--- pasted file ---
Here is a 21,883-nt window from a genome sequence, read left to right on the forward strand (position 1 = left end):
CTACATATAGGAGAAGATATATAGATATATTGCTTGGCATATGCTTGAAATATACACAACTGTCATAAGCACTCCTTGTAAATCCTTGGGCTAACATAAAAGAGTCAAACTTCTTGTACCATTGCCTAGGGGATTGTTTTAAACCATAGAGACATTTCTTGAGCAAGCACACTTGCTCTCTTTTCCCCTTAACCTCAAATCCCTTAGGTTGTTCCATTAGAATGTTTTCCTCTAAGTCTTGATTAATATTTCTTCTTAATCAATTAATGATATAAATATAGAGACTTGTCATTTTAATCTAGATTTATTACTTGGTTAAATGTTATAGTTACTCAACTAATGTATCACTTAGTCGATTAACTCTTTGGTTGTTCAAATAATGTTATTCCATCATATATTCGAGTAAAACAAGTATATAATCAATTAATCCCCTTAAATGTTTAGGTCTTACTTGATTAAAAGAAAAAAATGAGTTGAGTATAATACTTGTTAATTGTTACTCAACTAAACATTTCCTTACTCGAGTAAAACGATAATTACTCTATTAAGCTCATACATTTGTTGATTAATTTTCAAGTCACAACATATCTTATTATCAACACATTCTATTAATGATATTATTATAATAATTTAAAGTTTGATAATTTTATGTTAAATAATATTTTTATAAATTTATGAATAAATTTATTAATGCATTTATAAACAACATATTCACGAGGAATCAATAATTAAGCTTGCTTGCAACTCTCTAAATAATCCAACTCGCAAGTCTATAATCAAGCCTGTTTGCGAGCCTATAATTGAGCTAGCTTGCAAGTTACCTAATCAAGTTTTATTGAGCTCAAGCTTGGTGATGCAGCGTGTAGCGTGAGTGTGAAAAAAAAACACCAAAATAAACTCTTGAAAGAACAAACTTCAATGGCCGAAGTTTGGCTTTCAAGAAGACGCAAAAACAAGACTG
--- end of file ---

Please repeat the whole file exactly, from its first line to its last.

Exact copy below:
Here is a 21,883-nt window from a genome sequence, read left to right on the forward strand (position 1 = left end):
CTACATATAGGAGAAGATATATAGATATATTGCTTGGCATATGCTTGAAATATACACAACTGTCATAAGCACTCCTTGTAAATCCTTGGGCTAACATAAAAGAGTCAAACTTCTTGTACCATTGCCTAGGGGATTGTTTTAAACCATAGAGACATTTCTTGAGCAAGCACACTTGCTCTCTTTTCCCCTTAACCTCAAATCCCTTAGGTTGTTCCATTAGAATGTTTTCCTCTAAGTCTTGATTAATATTTCTTCTTAATCAATTAATGATATAAATATAGAGACTTGTCATTTTAATCTAGATTTATTACTTGGTTAAATGTTATAGTTACTCAACTAATGTATCACTTAGTCGATTAACTCTTTGGTTGTTCAAATAATGTTATTCCATCATATATTCGAGTAAAACAAGTATATAATCAATTAATCCCCTTAAATGTTTAGGTCTTACTTGATTAAAAGAAAAAAATGAGTTGAGTATAATACTTGTTAATTGTTACTCAACTAAACATTTCCTTACTCGAGTAAAACGATAATTACTCTATTAAGCTCATACATTTGTTGATTAATTTTCAAGTCACAACATATCTTATTATCAACACATTCTATTAATGATATTATTATAATAATTTAAAGTTTGATAATTTTATGTTAAATAATATTTTTATAAATTTATGAATAAATTTATTAATGCATTTATAAACAACATATTCACGAGGAATCAATAATTAAGCTTGCTTGCAACTCTCTAAATAATCCAACTCGCAAGTCTATAATCAAGCCTGTTTGCGAGCCTATAATTGAGCTAGCTTGCAAGTTACCTAATCAAGTTTTATTGAGCTCAAGCTTGGTGATGCAGCGTGTAGCGTGAGTGTGAAAAAAAAACACCAAAATAAACTCTTGAAAGAACAAACTTCAATGGCCGAAGTTTGGCTTTCAAGAAGACGCAAAAACAAGACTG